Sound familiar? The above arguments are all arguments I’ve heard from Black and Brown administrators about doing racial justice work. These arguments come from several districts, not just mine, but many of them are from my urban, “progressive” district. One might expect these kinds of arguments from white administrators, but when they come from POC administrators my blood boils! I feel like I’ve been betrayed, but it’s something more than that. I call it the weaponization of leaders of color.

We know that racism has never gone away. It’s shifted to meet the new culture and paradigms. We are talking more openly about race and challenging old colorblind ideologies, so white supremacy needs to adapt to survive. One way I see it happening is through this weaponization of POC (people of color for those just joining us). Organizations manipulate POC in leadership positions to shield the organization from actual change. There are many ways they do this, let’s examine three and talk about how to respond.




All organizations, but especially school districts who want to appear to be progressive and woke, have learned the art of diversity illusion. In my district, they can go to a school and say, “Look at how diverse our staff here is,” without telling you that most of the POC in the building are janitors, food service workers, clerical staff, and instructional assistants. I am not disparaging any of those positions. As a former classroom teacher, I have a deep understanding of the important role each of them plays in a properly functioning school. When this is used as proof of “diversity,” though, it reinforce stereotypes about the types of jobs POC are valued for. It also ignores all of the data about how important it is to have POC, especially Black, classroom teachers.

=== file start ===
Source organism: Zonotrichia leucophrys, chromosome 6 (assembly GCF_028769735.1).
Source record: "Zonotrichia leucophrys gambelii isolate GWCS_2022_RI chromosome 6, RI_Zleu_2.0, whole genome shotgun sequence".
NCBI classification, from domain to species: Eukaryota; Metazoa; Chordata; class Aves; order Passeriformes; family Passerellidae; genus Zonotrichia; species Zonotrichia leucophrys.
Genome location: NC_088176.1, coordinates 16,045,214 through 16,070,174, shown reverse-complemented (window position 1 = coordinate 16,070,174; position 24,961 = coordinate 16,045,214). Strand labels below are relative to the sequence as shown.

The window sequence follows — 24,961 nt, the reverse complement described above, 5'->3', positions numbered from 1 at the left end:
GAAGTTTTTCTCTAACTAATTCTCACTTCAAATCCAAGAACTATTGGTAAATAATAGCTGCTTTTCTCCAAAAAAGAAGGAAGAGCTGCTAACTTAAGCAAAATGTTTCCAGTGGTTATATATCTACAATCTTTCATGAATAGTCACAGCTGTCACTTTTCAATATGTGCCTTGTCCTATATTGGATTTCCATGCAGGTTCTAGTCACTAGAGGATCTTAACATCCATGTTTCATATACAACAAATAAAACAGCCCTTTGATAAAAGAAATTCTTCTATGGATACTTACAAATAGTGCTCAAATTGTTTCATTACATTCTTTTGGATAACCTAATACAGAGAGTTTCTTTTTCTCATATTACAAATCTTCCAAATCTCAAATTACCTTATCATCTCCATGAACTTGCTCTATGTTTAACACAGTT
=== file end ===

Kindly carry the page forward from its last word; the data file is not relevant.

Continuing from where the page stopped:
The illusion comes in several other forms, but is most harmful when it’s in the form of school and district administrative positions. You know that Black principal that’s put in a white school so everyone can see them? That Black principal is also under so much scrutiny by the white parents they can’t act on any kind of racial justice, or even look like they might.

You know the Latinx administrator who leads a dual language immersion school? They’re the same one that blocks access to Ethnic Studies because they’re afraid it will take time away from the Spanish speaking kids working on literacy skills to pass the standardized test that’s only given in English. This administrator may or may not believe that it’s also in the students’ best interest to assimilate and be as white as possible. They will never share their belief, though, because if they do think that they will get chewed up by the community they serve, and if they don’t, they may face consequences from their supervisor. It’s much easier to go with the colorblind “just teach skills” argument.




I get it. Being a POC in a leadership position inside of a racist organization is no cake walk. In fact, it’s not easy regardless of your position, but being in a leadership position pulls you in more directions. You can’t make everyone happy, and you are constantly in fear of losing your job and/or status. Guess why? Because it happens all of the time for POC! It’s a legitimate fear.